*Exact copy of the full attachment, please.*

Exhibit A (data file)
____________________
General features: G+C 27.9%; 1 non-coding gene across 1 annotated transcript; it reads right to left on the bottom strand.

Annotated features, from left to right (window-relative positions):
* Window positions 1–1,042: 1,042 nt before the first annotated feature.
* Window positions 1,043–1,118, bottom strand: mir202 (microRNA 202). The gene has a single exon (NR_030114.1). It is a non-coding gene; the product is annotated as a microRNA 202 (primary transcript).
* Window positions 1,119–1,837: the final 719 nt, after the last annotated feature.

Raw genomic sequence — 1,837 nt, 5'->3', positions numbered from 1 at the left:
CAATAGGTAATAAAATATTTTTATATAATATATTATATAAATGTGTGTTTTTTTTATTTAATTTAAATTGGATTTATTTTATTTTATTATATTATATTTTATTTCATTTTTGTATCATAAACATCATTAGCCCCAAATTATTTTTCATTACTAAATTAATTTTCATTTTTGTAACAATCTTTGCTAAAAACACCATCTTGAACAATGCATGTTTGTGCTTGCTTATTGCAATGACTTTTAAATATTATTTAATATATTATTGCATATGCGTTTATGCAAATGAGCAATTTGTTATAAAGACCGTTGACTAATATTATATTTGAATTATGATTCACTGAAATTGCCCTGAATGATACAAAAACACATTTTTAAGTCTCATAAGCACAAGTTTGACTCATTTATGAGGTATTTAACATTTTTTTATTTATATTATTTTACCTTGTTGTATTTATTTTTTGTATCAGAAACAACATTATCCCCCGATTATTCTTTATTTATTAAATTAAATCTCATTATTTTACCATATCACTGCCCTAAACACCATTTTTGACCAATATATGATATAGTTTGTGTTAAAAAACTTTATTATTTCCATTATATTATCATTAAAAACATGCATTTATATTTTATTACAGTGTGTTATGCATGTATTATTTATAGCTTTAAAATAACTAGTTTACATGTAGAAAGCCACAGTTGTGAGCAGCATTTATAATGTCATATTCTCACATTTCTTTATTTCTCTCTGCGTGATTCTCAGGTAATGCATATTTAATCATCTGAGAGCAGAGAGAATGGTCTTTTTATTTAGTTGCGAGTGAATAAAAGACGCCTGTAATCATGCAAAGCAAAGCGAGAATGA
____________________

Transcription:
General features: G+C 27.9%; 1 non-coding gene across 1 annotated transcript; it reads right to left on the bottom strand.

Annotated features, from left to right (window-relative positions):
* Window positions 1–1,042: 1,042 nt before the first annotated feature.
* Window positions 1,043–1,118, bottom strand: mir202 (microRNA 202). The gene has a single exon (NR_030114.1). It is a non-coding gene; the product is annotated as a microRNA 202 (primary transcript).
* Window positions 1,119–1,837: the final 719 nt, after the last annotated feature.

Raw genomic sequence — 1,837 nt, 5'->3', positions numbered from 1 at the left:
CAATAGGTAATAAAATATTTTTATATAATATATTATATAAATGTGTGTTTTTTTTATTTAATTTAAATTGGATTTATTTTATTTTATTATATTATATTTTATTTCATTTTTGTATCATAAACATCATTAGCCCCAAATTATTTTTCATTACTAAATTAATTTTCATTTTTGTAACAATCTTTGCTAAAAACACCATCTTGAACAATGCATGTTTGTGCTTGCTTATTGCAATGACTTTTAAATATTATTTAATATATTATTGCATATGCGTTTATGCAAATGAGCAATTTGTTATAAAGACCGTTGACTAATATTATATTTGAATTATGATTCACTGAAATTGCCCTGAATGATACAAAAACACATTTTTAAGTCTCATAAGCACAAGTTTGACTCATTTATGAGGTATTTAACATTTTTTTATTTATATTATTTTACCTTGTTGTATTTATTTTTTGTATCAGAAACAACATTATCCCCCGATTATTCTTTATTTATTAAATTAAATCTCATTATTTTACCATATCACTGCCCTAAACACCATTTTTGACCAATATATGATATAGTTTGTGTTAAAAAACTTTATTATTTCCATTATATTATCATTAAAAACATGCATTTATATTTTATTACAGTGTGTTATGCATGTATTATTTATAGCTTTAAAATAACTAGTTTACATGTAGAAAGCCACAGTTGTGAGCAGCATTTATAATGTCATATTCTCACATTTCTTTATTTCTCTCTGCGTGATTCTCAGGTAATGCATATTTAATCATCTGAGAGCAGAGAGAATGGTCTTTTTATTTAGTTGCGAGTGAATAAAAGACGCCTGTAATCATGCAAAGCAAAGCGAGAATGA